By and large, when people think about archaeology--that is, when the general public thinks about archaeology--they think we study death. "Bone digger" or "grave digger," whatever people choose to call us, the assumption is that we spend our lives rooting around in other people's bones, studying death.
But that's not true. Archaeology isn't about death-- it's about life. Most of what we study is the mundane, which is, when you think about it, a pretty good word for it. What people ate, what clothing they wore, how they ran their societies, how they raised their children and built their houses--the thousands of permutations human beings have had of living their lives since we became human beings. Even when we're studying human remains, we're studying life.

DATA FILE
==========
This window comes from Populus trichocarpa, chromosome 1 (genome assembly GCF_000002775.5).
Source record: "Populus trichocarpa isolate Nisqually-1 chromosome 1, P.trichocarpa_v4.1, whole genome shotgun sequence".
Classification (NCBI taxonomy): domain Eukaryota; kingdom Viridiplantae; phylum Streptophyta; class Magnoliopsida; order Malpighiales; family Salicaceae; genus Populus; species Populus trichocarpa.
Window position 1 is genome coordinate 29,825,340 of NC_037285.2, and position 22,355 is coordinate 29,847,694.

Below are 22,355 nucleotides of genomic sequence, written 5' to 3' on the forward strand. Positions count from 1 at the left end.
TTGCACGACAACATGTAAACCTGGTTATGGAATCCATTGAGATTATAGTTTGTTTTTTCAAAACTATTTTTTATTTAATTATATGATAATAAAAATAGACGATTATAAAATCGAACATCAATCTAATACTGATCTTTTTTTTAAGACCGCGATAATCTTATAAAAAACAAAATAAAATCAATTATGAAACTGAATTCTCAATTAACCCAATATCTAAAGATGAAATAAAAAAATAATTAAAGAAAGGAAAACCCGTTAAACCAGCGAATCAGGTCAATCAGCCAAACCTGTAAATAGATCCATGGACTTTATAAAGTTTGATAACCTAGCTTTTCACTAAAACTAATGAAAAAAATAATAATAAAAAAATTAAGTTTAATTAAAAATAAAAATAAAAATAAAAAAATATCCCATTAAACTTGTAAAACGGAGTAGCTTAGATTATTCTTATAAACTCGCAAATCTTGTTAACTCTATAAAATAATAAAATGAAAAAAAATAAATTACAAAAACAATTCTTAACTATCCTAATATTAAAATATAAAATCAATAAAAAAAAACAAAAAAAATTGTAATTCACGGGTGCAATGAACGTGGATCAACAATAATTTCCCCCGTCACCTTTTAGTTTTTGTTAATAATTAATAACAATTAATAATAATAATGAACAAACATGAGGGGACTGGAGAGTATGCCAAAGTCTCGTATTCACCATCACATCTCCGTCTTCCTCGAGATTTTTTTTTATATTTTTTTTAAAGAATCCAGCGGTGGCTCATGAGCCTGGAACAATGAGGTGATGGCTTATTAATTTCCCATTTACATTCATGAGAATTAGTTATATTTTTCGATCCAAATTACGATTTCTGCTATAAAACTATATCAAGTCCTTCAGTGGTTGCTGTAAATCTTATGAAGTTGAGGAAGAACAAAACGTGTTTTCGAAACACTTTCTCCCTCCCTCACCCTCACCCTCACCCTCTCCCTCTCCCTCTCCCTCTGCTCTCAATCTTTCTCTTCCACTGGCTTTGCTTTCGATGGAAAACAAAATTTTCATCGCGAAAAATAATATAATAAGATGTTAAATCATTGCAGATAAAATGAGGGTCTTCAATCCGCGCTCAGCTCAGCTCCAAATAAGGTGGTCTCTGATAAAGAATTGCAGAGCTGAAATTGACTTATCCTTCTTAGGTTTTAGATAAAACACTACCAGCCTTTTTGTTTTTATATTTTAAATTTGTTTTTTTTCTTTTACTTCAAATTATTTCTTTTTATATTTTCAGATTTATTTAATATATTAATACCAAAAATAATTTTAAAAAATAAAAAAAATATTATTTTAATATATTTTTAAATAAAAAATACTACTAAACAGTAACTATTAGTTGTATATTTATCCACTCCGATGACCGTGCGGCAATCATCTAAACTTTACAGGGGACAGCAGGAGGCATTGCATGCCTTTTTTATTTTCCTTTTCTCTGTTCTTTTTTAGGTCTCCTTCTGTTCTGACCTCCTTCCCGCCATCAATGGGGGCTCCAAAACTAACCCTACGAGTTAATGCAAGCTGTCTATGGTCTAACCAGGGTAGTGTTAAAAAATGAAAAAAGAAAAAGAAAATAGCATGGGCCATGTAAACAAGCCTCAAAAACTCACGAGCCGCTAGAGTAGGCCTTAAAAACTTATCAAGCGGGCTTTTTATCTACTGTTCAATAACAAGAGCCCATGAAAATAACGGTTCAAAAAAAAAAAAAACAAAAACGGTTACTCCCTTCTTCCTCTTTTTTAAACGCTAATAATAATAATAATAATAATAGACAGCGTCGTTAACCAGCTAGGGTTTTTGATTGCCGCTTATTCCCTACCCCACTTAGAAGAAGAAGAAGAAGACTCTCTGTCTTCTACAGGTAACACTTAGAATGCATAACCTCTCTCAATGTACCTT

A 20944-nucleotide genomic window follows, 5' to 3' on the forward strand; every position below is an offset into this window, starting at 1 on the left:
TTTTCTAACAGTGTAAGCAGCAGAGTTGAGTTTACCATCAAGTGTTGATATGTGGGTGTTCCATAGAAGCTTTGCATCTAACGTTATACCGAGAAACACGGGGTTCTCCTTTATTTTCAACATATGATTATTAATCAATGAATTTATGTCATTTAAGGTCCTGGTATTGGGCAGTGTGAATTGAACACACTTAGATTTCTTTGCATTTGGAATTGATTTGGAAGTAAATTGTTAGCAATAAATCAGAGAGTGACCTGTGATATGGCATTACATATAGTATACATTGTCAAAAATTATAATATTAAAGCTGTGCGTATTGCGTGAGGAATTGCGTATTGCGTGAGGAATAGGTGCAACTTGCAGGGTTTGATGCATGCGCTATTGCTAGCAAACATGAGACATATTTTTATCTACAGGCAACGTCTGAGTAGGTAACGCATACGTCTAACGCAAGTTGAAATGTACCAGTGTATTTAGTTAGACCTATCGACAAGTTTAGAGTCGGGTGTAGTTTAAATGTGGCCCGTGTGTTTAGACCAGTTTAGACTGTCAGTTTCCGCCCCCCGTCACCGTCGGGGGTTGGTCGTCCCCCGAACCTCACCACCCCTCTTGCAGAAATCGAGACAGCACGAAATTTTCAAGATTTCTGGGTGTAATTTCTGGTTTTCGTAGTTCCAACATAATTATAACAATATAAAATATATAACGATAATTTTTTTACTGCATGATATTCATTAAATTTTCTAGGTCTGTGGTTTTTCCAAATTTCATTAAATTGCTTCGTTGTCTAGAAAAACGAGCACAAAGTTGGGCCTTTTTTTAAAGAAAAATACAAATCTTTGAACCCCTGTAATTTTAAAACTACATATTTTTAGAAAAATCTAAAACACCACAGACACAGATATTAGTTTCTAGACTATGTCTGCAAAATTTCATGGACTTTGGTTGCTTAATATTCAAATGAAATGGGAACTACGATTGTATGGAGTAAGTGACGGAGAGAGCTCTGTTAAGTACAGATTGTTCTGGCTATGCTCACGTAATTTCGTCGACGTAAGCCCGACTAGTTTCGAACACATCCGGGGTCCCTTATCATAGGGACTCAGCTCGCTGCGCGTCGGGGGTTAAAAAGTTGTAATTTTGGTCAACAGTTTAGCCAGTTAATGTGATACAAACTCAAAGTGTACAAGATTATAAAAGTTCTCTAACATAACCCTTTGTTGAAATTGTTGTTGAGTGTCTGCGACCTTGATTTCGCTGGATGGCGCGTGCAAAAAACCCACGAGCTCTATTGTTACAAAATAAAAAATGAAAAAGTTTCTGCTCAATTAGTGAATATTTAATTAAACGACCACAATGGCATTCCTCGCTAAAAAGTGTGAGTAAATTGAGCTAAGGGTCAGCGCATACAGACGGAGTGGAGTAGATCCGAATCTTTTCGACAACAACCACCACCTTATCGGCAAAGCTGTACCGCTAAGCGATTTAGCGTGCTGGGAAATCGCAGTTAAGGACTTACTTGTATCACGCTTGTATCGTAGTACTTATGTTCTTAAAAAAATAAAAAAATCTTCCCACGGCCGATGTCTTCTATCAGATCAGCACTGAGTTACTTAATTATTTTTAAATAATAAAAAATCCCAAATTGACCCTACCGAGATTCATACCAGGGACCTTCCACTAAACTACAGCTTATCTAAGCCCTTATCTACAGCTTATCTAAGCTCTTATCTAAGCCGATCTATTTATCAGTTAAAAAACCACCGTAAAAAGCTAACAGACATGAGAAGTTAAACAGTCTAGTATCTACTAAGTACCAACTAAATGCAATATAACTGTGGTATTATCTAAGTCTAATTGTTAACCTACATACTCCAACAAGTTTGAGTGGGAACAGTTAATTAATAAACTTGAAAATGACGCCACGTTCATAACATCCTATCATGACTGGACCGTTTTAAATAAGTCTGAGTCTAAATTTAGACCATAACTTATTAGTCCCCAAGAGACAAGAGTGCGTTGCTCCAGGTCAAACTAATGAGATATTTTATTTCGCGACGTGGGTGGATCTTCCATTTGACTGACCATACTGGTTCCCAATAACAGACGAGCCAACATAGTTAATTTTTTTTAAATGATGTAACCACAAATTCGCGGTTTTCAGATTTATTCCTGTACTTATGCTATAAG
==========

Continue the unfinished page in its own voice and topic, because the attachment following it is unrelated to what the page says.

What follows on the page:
To make my point, I've collected a bunch of houses, huts to cabins to palaces, from all over the world, that archaeologists have studied over the past hundred years or so: